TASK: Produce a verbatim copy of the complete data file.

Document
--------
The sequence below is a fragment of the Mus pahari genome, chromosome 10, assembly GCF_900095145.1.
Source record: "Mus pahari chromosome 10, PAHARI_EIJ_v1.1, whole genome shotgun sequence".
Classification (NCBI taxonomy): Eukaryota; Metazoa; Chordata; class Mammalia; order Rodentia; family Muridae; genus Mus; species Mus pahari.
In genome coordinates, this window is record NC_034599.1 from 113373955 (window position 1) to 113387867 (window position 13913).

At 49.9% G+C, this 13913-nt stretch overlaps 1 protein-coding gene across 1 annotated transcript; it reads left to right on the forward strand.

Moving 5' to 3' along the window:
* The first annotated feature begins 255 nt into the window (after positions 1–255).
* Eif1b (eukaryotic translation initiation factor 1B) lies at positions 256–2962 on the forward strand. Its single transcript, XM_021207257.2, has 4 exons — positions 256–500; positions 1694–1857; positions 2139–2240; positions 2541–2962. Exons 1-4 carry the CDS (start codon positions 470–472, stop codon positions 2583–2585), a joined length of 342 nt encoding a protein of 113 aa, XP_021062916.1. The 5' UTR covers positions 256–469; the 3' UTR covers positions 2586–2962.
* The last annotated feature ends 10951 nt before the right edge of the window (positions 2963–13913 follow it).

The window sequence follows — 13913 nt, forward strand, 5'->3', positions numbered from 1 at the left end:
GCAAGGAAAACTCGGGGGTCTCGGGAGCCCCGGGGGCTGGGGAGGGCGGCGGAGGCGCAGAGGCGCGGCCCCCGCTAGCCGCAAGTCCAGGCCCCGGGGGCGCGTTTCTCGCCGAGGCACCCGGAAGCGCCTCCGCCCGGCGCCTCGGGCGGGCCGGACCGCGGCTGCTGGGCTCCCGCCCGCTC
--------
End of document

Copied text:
The sequence below is a fragment of the Mus pahari genome, chromosome 10, assembly GCF_900095145.1.
Source record: "Mus pahari chromosome 10, PAHARI_EIJ_v1.1, whole genome shotgun sequence".
Classification (NCBI taxonomy): Eukaryota; Metazoa; Chordata; class Mammalia; order Rodentia; family Muridae; genus Mus; species Mus pahari.
In genome coordinates, this window is record NC_034599.1 from 113373955 (window position 1) to 113387867 (window position 13913).

At 49.9% G+C, this 13913-nt stretch overlaps 1 protein-coding gene across 1 annotated transcript; it reads left to right on the forward strand.

Moving 5' to 3' along the window:
* The first annotated feature begins 255 nt into the window (after positions 1–255).
* Eif1b (eukaryotic translation initiation factor 1B) lies at positions 256–2962 on the forward strand. Its single transcript, XM_021207257.2, has 4 exons — positions 256–500; positions 1694–1857; positions 2139–2240; positions 2541–2962. Exons 1-4 carry the CDS (start codon positions 470–472, stop codon positions 2583–2585), a joined length of 342 nt encoding a protein of 113 aa, XP_021062916.1. The 5' UTR covers positions 256–469; the 3' UTR covers positions 2586–2962.
* The last annotated feature ends 10951 nt before the right edge of the window (positions 2963–13913 follow it).

The window sequence follows — 13913 nt, forward strand, 5'->3', positions numbered from 1 at the left end:
GCAAGGAAAACTCGGGGGTCTCGGGAGCCCCGGGGGCTGGGGAGGGCGGCGGAGGCGCAGAGGCGCGGCCCCCGCTAGCCGCAAGTCCAGGCCCCGGGGGCGCGTTTCTCGCCGAGGCACCCGGAAGCGCCTCCGCCCGGCGCCTCGGGCGGGCCGGACCGCGGCTGCTGGGCTCCCGCCCGCTC